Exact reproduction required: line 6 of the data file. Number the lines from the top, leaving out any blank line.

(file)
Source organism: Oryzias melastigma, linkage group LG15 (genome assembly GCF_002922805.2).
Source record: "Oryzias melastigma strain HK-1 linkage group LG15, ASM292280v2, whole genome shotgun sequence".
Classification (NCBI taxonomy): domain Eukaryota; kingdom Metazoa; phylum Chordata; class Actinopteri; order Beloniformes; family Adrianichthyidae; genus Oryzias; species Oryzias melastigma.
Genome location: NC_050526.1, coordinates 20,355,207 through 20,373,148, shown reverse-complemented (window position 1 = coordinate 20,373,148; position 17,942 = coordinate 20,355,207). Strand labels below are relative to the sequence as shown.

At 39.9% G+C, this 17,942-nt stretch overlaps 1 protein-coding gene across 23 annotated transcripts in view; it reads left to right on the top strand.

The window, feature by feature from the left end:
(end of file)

The window, feature by feature from the left end: